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of men were proportionally improved. To the views of the statesman were no longer to be sacrificed the charities of household and of heart. Sensuality was checked. Libertinism was abashed. The spectacles of debauchery and riot were discountenanced. Bacchus no longer raised his thyrsis on the hills. The rabble rout of the Bona Dea was no longer led by appropriate priests through the streets of the cities: The honour and the fidelity of the marriage bed were considered in their consequences, as essential to the order and happiness of life ; and the young, the beautiful, and the rich, instead of surrendering themselves to the vile enjoyments of sanguinary exhibitions, or wantoning in the train of devotional processions, cherished the reserve and delicacy of the sex in the quiet observance of domestic duty, or mingled with domestic enjoyments the charities due to the sick, the aged, and the poor.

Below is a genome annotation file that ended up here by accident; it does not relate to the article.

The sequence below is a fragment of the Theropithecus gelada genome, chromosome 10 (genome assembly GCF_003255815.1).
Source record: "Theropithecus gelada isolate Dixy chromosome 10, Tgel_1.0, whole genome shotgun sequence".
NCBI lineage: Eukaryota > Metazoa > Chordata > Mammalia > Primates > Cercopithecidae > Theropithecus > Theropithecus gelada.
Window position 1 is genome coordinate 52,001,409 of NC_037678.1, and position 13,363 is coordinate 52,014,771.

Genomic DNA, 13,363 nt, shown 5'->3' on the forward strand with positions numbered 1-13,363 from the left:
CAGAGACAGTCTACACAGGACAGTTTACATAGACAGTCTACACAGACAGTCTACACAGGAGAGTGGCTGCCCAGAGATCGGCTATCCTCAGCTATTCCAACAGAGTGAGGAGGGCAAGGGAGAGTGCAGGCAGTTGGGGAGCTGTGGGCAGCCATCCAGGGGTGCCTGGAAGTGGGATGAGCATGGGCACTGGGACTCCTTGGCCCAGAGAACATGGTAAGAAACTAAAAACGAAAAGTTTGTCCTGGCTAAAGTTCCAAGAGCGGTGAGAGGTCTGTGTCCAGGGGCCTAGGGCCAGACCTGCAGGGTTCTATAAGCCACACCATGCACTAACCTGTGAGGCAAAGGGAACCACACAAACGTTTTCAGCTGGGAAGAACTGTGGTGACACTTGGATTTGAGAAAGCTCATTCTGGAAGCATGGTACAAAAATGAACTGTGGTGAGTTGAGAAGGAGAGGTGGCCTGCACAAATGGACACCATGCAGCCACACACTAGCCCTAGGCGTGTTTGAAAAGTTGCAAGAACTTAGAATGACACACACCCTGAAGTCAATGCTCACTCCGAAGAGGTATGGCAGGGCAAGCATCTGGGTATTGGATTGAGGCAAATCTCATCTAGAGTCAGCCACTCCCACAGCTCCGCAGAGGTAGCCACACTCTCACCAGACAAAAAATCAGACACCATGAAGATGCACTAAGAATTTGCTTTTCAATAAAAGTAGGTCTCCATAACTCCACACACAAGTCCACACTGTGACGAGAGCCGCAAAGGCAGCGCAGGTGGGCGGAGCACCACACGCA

The imperial Constantine demonstrated by his laws the sincerity of his conyersion to this new re: ligion. He had witnessed the humanizing effects of the gospel which he had embraced ; and had not uselessly compared the defective institutions of the Pagan hymen, with the simple but salutary law of Christian marriage. The decrees of previous legis: lators, on the subject of adultery and divorce, were accordingly ánnulled ; and the virtue or policy of the monarch adopted the institution which was so well calculated to improve the morals and manners of his people,
All the nations of modern Europe have respected like him the laws of marriage and of divorce, which were announced by Christ and his apostles. They have, in many instances, been guilty of error, and in some, have promoted the evils which it was their object to repress. But their most defective laws for the regulation or sanction of the marriage union, are unequivocally of a less pernicious character, than the most applauded ordinances, for the same purpose, of Greece and Italy; and they have abundantly testified by their regulations how fully they were convinced of the wisdom with which the union of marriage has been guarded, and sanctioned, and sanctified, in the pages of the Gospel.